How I Exercised My Rights as a Student Journalist
The six-year struggle to pass the Hawaii Student Journalism Protection Act ended in triumph in 2022. Also known as the New Voices bill, Hawaii’s then-governor, David Ige, signed the bill into law in my high school auditorium with members of the state legislature, my journalism advisor and peers in attendance. As a student journalist and the editor-in-chief of The Pinion, President William McKinley High School’s newspaper, I helped spearhead the passing of the act, which allows public high school and university students to exercise their First Amendment rights. It also protects students from censorship and their advisers from retaliation for refusing to limit student press rights.
I am fortunate that my high school principal understands that newspapers are essential, and he is aware that high school journalists will abide by journalism ethics. Last year, I wrote articles in The Pinion about a controversial proposal for my school superintendent to remove President William McKinley’s statue and to rename the school because the annexation of Hawaii during McKinley’s term was seen as an illegal overthrow. Many alumni of my school, who have deep pride in the traditions of their alma mater, adamantly opposed the proposal. For the second year in a row, the Hawaii State Legislature rejected the resolution to rename McKinley High School and remove the statue of President McKinley on the oval.
My increasing awareness of free speech as a U.S. citizen motivated me to submit oral and written testimony for the Hawaii Student Journalism Protection Act. I also called upon my state representative, House Speaker Scott Saiki, to introduce a resolution to urge the Hawaii Superintendent of Education to safeguard the name of McKinley High School to honor the McKinley High School’s 132 fallen soldiers, who valiantly served our nation with resolution and moral rectitude in World War II.
Publishing these articles in my student newspaper allowed for controversial yet crucial discussions and increased my understanding of the importance of student press rights. However, there are other high school students in Hawaii who have experienced resistance from their administrations for articles that might negatively affect their school's image. The 1988 Hazelwood v. Kuhlmeier Supreme Court ruling states that the administration of a school can censor student articles if the stories are not consistent with the schools' educational mission and can restrict students’ ability to select topics and share their opinions.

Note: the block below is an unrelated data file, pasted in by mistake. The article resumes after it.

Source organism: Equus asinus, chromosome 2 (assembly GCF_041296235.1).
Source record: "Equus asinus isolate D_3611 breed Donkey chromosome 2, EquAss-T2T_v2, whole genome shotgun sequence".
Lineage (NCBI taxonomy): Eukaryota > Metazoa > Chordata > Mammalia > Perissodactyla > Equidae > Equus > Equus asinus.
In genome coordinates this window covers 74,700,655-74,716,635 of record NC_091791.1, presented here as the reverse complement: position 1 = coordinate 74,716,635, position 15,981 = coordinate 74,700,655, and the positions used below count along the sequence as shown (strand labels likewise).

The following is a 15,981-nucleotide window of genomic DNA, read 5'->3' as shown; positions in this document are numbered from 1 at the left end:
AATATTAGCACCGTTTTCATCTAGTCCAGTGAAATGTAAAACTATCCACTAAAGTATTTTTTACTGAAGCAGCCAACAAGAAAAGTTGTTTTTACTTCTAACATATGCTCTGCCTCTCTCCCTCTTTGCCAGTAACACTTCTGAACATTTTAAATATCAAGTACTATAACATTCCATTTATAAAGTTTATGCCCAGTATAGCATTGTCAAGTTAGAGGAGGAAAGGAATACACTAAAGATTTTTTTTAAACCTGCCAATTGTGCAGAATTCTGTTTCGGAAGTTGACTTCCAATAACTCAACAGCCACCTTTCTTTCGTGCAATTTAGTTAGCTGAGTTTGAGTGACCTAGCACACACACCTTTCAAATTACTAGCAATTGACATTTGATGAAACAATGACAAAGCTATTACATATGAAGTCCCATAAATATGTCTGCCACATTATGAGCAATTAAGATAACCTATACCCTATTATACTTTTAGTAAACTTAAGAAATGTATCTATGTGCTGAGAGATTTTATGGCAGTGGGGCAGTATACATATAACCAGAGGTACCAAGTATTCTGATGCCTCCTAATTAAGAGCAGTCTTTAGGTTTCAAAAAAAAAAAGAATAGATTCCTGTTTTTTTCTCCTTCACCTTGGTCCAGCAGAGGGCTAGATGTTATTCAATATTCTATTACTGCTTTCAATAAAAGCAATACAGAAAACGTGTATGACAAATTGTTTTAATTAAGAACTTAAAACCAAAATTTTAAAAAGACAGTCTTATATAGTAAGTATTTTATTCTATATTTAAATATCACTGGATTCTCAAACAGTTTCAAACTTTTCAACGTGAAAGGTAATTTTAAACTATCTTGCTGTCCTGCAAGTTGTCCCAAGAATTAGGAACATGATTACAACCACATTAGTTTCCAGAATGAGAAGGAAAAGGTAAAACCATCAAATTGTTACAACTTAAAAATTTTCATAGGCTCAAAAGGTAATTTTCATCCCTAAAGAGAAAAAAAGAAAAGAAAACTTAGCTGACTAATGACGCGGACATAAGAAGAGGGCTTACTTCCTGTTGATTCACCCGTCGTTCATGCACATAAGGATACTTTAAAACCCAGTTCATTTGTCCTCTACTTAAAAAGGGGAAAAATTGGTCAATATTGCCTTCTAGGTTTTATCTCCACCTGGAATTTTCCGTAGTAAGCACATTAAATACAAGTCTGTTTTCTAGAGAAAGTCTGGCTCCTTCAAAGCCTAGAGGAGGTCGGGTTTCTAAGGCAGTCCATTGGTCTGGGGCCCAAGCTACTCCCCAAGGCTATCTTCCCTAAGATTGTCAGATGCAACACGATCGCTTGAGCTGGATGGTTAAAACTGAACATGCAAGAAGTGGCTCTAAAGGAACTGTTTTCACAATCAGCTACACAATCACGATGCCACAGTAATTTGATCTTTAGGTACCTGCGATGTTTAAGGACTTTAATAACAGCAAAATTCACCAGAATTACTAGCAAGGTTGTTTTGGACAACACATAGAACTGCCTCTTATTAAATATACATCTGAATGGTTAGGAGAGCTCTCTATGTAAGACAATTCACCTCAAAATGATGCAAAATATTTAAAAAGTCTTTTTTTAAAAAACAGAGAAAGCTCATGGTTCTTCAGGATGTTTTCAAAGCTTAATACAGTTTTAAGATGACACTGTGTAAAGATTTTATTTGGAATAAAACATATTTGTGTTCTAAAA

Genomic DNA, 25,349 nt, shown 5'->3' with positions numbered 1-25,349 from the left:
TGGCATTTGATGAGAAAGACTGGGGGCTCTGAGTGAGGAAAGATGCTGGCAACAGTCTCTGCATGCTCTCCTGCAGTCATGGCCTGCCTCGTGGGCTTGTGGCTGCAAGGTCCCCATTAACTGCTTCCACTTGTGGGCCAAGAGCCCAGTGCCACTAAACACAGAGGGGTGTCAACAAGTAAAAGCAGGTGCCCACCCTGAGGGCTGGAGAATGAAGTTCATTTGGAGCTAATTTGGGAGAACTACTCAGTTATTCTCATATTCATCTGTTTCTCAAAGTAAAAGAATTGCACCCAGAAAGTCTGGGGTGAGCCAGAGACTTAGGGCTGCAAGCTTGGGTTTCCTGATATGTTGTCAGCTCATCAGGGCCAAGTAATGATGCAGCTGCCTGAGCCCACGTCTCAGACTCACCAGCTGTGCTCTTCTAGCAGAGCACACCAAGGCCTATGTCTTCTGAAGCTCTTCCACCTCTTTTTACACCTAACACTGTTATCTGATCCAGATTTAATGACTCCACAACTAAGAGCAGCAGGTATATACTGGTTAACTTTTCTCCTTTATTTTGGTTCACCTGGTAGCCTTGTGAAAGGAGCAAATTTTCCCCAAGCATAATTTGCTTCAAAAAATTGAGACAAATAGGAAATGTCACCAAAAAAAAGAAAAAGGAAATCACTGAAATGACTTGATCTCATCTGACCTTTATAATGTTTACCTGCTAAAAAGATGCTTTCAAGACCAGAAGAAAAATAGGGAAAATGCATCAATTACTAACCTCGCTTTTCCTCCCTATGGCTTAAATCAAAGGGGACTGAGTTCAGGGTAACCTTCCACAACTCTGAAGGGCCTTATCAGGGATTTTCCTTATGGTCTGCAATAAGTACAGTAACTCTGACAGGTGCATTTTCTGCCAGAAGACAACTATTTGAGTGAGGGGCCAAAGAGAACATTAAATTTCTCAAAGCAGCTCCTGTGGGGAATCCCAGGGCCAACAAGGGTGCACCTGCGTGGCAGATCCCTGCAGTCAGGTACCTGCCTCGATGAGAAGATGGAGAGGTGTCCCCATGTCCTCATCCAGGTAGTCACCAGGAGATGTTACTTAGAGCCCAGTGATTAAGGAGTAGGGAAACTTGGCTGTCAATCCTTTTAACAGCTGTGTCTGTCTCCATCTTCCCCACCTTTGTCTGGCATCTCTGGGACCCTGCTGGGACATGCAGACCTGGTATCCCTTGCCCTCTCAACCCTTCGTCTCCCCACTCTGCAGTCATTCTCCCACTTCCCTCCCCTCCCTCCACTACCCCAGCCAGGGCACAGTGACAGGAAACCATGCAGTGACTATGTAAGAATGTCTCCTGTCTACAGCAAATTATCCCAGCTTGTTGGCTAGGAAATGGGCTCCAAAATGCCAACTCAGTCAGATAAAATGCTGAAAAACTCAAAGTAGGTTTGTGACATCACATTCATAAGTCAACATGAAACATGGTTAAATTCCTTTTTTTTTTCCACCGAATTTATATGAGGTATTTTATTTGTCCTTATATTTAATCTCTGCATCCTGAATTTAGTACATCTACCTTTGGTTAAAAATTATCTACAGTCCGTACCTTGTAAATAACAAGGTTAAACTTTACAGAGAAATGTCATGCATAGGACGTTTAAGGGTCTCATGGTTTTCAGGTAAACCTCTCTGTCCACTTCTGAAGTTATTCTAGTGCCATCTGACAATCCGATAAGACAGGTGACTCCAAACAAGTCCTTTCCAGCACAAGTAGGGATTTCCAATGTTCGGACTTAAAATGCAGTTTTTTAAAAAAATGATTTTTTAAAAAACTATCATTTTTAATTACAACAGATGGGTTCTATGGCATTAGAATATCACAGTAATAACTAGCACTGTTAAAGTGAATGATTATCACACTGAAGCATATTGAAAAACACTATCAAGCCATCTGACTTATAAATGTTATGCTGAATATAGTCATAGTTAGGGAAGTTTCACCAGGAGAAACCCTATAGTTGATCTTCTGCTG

To build support for the New Voices bill during the 2022 legislative session, my peers and I scheduled Zoom meetings with other high school newspaper staffs to inform them of the importance of the bill and the process on how to testify for both in-person and online hearings. We learned from the students that most of them were required to show their articles to their school’s administration prior to publishing, which often led to self-censorship. Upon learning this, the passing of the bill became even more crucial to establish free press rights for all student journalists, to oppose censorship and to eliminate students’ fear of retaliation.
During my spring break, I also visited the Hawaii State Capitol to share with the members of the education committee the importance of the New Voices bill. I scheduled a meeting with the chair of the judiciary committee, who happened to be my district senator, to discuss the bill's purpose and advocate for its floor consideration. Throughout the session, our class monitored the Hawaii State Capitol website to track the bill and to stay up to date on the scheduled public hearing. We submitted our written testimony and asked to testify in person. At the hearing, we presented our views in front of the committee and we answered questions.
Our rights as student journalists to share our stories and opinions are essential. Legislation like the New Voices bill guarantees student journalists’ constitutional right to free speech. Our school newspapers are a vehicle for democracy to carry the thoughts, opinions and stories of young people. Without protection of student press rights, those stories would never be told.
Shane Kaneshiro is a 2023 Al Neuharth Free Spirit and Journalism Conference alum representing Hawaii.